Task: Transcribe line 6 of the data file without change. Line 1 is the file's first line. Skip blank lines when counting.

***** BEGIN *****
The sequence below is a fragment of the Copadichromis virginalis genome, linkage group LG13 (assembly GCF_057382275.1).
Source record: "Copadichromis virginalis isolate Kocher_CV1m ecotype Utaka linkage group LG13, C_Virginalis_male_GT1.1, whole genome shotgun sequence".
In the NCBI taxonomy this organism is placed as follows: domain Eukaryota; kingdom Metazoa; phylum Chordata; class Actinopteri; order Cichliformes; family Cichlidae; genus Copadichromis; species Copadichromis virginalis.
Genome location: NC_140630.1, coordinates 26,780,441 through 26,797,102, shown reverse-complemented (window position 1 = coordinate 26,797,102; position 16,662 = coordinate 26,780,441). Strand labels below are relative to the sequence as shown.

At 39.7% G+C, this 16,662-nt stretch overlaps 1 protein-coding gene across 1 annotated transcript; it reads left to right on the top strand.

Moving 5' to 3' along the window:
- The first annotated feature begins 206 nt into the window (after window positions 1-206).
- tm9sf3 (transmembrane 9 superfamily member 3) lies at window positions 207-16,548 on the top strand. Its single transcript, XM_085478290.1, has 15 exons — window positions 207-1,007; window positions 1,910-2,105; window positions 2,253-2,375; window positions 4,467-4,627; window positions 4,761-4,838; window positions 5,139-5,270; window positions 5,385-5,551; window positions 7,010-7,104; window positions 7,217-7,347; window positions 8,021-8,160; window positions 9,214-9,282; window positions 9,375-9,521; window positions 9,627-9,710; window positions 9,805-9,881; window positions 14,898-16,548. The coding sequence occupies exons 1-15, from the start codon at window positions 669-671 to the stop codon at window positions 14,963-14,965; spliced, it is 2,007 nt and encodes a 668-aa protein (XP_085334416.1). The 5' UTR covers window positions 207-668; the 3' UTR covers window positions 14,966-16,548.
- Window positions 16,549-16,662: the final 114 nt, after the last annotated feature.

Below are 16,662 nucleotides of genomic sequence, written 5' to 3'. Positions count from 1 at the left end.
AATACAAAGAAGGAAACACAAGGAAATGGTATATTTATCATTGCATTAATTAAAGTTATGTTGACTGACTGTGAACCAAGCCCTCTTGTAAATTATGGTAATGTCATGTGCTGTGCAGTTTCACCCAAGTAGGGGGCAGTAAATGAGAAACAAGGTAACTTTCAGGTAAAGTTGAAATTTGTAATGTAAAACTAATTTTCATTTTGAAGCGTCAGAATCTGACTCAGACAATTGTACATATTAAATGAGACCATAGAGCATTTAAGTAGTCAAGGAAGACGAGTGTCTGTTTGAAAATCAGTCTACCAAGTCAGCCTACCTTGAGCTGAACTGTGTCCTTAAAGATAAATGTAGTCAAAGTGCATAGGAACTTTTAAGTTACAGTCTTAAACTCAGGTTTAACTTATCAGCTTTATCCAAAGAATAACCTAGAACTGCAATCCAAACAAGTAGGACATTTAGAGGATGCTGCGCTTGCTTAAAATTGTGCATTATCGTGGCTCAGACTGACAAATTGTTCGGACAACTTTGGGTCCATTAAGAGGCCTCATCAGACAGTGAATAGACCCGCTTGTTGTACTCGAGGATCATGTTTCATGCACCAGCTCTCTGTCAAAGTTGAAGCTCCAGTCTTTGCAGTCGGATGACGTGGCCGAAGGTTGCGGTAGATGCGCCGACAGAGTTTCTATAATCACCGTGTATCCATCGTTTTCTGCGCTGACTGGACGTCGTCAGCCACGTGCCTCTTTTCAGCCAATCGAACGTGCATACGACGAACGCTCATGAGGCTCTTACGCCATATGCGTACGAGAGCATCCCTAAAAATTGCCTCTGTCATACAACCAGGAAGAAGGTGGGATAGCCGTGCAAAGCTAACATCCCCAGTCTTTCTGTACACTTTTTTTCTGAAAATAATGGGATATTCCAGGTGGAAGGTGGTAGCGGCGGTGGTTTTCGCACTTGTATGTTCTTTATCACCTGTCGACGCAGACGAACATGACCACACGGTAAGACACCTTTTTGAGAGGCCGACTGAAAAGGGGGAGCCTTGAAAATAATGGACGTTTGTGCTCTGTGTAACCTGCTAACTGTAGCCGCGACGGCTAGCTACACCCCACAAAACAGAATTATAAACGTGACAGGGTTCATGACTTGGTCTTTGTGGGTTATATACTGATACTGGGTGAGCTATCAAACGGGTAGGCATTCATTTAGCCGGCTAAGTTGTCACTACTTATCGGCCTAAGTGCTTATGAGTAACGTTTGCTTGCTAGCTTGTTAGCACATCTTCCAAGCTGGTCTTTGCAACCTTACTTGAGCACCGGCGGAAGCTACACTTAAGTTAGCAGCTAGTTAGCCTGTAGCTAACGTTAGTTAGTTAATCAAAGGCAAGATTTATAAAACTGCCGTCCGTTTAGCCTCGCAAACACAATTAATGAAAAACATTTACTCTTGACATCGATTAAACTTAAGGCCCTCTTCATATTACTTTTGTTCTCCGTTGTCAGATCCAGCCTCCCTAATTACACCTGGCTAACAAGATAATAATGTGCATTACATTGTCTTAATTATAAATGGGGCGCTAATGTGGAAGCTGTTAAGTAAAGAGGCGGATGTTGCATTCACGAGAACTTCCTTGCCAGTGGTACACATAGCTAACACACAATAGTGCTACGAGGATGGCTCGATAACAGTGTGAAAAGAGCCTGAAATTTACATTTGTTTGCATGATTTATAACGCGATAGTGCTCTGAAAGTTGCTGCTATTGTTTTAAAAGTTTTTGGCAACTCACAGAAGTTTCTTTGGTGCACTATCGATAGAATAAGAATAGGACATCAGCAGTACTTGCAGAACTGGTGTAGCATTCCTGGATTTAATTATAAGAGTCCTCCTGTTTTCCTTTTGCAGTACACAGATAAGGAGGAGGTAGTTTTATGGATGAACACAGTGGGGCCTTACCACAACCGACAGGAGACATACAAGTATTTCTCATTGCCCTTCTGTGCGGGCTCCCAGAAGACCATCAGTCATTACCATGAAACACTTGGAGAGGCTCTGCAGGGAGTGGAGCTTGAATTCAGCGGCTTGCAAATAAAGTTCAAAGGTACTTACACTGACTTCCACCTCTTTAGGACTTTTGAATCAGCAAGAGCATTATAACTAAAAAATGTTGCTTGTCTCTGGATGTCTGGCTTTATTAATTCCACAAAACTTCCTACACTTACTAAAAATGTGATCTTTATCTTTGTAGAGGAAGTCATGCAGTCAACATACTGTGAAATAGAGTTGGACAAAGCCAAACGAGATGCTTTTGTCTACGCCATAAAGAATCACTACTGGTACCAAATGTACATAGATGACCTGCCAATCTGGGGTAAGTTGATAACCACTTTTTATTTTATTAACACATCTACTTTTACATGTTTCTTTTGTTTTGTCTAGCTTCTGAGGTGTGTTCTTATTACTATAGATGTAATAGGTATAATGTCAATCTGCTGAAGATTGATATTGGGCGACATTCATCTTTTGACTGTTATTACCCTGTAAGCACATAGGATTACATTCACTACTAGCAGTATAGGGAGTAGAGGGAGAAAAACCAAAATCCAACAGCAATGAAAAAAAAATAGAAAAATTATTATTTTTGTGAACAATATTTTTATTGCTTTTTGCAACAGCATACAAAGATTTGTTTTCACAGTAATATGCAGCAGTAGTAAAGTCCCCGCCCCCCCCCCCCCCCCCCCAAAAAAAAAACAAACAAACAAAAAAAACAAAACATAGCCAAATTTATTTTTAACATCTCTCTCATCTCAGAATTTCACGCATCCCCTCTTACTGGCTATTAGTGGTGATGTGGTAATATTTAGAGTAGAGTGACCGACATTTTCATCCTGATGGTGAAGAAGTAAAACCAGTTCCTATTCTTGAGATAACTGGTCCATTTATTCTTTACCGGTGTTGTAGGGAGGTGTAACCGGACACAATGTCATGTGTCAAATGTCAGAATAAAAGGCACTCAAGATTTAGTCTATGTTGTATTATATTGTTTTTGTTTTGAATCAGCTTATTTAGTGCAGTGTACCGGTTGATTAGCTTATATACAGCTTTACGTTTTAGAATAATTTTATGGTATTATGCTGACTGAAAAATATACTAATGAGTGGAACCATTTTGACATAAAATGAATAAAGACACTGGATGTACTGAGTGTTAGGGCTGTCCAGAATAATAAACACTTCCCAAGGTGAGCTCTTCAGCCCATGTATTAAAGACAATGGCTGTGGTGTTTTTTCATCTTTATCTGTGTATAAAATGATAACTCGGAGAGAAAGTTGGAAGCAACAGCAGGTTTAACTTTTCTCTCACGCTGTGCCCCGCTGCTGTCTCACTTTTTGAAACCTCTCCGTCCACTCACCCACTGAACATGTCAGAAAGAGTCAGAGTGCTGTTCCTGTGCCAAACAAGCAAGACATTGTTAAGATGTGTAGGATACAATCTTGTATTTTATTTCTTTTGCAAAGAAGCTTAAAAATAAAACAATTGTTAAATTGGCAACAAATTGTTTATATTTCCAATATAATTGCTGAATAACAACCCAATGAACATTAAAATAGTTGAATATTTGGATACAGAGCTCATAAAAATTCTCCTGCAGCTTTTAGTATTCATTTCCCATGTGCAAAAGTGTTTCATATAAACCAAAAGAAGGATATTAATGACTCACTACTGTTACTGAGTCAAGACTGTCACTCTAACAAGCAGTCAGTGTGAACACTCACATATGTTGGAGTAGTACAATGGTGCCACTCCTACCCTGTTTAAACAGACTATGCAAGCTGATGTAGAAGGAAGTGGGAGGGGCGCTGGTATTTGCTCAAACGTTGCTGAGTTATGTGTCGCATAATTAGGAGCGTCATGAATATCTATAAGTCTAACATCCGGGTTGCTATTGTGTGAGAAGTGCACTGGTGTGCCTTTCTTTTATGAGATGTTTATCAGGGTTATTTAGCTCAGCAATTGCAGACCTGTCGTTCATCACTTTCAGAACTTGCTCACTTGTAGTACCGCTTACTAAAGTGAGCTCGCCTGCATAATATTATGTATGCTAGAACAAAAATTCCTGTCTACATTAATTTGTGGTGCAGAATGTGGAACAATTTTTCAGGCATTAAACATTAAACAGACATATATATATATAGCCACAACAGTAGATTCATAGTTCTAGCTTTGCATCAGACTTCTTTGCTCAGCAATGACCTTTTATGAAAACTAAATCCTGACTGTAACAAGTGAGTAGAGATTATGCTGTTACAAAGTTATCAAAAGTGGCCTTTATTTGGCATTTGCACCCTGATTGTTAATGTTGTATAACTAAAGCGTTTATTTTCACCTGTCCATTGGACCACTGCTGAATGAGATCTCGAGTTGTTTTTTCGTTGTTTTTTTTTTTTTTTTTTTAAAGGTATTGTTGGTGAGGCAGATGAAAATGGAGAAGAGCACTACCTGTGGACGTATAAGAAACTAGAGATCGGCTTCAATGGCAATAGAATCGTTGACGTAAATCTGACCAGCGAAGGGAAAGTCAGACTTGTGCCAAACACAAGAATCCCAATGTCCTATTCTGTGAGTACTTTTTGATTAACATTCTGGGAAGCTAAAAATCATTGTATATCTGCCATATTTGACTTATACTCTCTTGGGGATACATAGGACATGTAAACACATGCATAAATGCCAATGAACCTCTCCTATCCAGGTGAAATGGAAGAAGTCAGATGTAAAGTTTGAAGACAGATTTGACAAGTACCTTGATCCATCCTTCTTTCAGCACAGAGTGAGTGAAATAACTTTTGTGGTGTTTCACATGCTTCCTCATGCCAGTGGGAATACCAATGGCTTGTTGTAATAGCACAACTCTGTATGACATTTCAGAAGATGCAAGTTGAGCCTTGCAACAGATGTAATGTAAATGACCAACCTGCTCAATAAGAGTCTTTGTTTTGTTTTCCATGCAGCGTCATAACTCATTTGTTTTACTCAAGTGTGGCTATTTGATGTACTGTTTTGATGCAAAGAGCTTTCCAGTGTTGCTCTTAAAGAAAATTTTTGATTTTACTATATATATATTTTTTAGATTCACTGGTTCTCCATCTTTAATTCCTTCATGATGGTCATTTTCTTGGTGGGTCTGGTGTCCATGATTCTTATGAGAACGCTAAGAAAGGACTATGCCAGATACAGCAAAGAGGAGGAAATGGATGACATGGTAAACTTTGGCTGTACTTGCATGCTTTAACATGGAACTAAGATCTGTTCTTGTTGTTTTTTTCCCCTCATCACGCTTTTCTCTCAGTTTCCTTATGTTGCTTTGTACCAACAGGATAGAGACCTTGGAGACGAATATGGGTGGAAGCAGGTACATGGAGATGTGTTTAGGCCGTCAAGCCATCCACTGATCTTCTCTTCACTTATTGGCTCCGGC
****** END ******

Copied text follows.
Moving 5' to 3' along the window: